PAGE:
Sadly however, it didn’t mean enough to the Cameron administration who won the 2010 election. The economic policy of austerity came into force, paring back on everything deemed to be non-essential, and investment in emergency stockpiles of PPE and ventilators began to be reduced. There had even been plans to introduce mobile phone alert systems prior to the Tories victory, but these were put on hold (i.e. scrapped) in 2014 by the Tories. 

Then followed Exercise Cygnus in October 2016, which was another pandemic preparedness exercise conducted by Public Health England and included 950 officials who modelled what would likely happen if a severe flu pandemic hit the UK. The findings were severe, as Exercise Cygnus concluded that the UK was not at all ready to face a severe flu outbreak. 

We’ve just had in the UK a three-day exercise on flu, on a pandemic that killed a lot of people. It became clear that we could not cope with the excess bodies, for instance. It becomes very worrying about the deaths, and what that will do to society as you start to get all those deaths, [including] the economic impact.’ – Dame Sally Davis, Chief Medical Officer in 2016.

Cygnus revealed that the UK neither had enough ventilators nor PPE. In the event, we would have to acquire the materials somehow as soon as the proverbial storm was on the horizon. Cygnus’ findings recommended that ‘urgent and drastic improvements’ (Failures) needed to be made in the NHS; it was recommended that the government needed to set money aside for this purpose.

The government set no such money aside

It was predicted that money was particularly needed for the social care sector. Cygnus demonstrated that care homes would be unable to cope with the large numbers of infected elderly people sent back there in order to free-up hospital beds. Tragically, this prediction transpired in 2020.

It’s almost like someone had a crystal ball, isn’t it?

And Then the Planning Was Gone

The stockpiles of ventilators, PPE, etc, that had been abundant just a decade earlier was decaying by 2020. What the government should have been doing was replenishing ageing and outdated equipment; this didn’t necessarily mean disposing of equipment nearing its use-by date – that should have been sent to the NHS, who use this equipment quickly and regularly. Instead, the Tories left the stockpile to rot. More the 200 million crucial items expired in the months leading up to Covid-19 hitting our shores, including 20 million respirators (nearly 80% of our total stockpiled respirators).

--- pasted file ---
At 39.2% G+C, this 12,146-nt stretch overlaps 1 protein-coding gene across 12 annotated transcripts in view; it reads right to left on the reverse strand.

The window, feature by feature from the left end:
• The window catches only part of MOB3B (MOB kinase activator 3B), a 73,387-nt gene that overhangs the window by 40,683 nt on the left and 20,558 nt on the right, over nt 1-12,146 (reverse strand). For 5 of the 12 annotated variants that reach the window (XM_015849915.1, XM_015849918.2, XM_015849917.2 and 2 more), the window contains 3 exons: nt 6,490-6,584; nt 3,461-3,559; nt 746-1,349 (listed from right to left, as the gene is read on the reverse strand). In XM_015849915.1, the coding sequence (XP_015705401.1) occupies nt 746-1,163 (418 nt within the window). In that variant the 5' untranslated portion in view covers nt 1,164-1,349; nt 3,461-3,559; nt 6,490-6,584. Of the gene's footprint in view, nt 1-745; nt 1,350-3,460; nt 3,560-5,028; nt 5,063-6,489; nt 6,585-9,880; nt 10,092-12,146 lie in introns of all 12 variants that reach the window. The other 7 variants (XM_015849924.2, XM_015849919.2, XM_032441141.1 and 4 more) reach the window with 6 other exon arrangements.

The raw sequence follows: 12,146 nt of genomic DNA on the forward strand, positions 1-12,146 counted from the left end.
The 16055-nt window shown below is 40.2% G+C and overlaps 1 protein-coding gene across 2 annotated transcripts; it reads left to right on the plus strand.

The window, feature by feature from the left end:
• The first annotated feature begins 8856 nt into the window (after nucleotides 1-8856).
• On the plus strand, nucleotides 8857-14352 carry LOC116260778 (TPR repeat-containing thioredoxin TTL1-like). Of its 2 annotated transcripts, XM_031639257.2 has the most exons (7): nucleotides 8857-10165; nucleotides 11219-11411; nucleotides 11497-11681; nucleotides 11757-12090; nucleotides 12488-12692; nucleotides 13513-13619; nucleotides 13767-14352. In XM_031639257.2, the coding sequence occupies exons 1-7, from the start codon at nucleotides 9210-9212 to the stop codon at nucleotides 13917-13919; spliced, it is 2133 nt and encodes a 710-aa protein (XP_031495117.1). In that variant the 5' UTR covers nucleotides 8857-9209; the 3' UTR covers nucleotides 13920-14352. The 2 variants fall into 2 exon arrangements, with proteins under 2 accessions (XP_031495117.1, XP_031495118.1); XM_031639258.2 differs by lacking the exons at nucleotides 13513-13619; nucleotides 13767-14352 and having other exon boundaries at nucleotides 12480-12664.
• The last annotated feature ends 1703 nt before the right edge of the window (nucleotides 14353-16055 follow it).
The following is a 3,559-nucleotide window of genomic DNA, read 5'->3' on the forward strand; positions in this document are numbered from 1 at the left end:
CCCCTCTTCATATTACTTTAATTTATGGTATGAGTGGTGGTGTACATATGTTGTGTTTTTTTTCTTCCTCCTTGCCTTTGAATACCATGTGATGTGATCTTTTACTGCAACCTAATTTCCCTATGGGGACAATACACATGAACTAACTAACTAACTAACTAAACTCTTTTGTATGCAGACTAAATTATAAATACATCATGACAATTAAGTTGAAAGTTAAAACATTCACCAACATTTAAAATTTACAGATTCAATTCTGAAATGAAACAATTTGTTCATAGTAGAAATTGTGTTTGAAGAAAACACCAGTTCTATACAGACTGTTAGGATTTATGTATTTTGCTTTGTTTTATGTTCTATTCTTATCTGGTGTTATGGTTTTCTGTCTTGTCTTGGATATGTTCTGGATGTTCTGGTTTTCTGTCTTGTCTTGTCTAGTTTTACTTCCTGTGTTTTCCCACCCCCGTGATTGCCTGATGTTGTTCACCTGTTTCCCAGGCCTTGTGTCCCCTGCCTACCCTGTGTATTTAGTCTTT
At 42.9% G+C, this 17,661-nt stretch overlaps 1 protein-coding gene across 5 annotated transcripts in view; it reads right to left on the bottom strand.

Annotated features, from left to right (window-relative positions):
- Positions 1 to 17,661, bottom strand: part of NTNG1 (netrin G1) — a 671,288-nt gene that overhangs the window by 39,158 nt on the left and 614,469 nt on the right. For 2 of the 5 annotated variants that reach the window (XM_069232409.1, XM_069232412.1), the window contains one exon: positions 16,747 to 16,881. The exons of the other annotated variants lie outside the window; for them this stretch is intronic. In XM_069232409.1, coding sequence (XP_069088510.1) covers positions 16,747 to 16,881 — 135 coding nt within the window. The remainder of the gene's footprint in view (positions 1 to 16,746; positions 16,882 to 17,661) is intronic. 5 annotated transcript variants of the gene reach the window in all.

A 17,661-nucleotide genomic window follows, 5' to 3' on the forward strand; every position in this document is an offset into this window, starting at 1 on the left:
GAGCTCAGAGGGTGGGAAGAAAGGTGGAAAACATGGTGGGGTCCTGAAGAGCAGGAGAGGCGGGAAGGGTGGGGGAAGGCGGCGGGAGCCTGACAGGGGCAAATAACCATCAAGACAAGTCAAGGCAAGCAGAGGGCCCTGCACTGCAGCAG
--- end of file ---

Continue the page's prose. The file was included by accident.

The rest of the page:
Rather than updating the stockpiles, the bastards just put new stickers on with an updated expiry date. The government said they had carried out risk assessments to say that this was okay, but many of the suppliers of this equipment questioned the wisdom and safety of using equipment beyond its expiry date. 

Rubber seals around the noses of respirators diminish; straps that hold them to the face weaken over time.

To be clear, we are not talking about things that are ‘just’ out of date: respirators acquired in 2009, with an expiry date of 2012, were re-labelled with an expiry date of 2016. When 2016 arrived, they were re-labelled again with 2020.

Re-labelled expiry dates on medical equipment

Were the Conservatives so arrogant to think that we were immune to a pandemic? Was it that sense of good old English exceptionalism (the kind of thinking that outbreaks happen in other places, but not here) striking again? Perhaps the threat of terrorism had overtaken the threat of a pathogen in the minds of ministers – who knows? We can’t help but feel that it was just a case of cold fiscal management and complacency that allowed our precious pandemic stockpile to disappear in the decade from 2010-2020.

And Then It Came

Cameron resigned in 2016 because of the outcome of the Brexit Referendum. Theresa May followed for a relatively brief and ineffective tenure and resigned in 2019 also because of Brexit. Boris Johnson became PM in July 2019; there was a General Election in December of that year which served him with a significant win, largely due to Brexit. He promised to ‘Get Brexit Done’ and many people fell for it.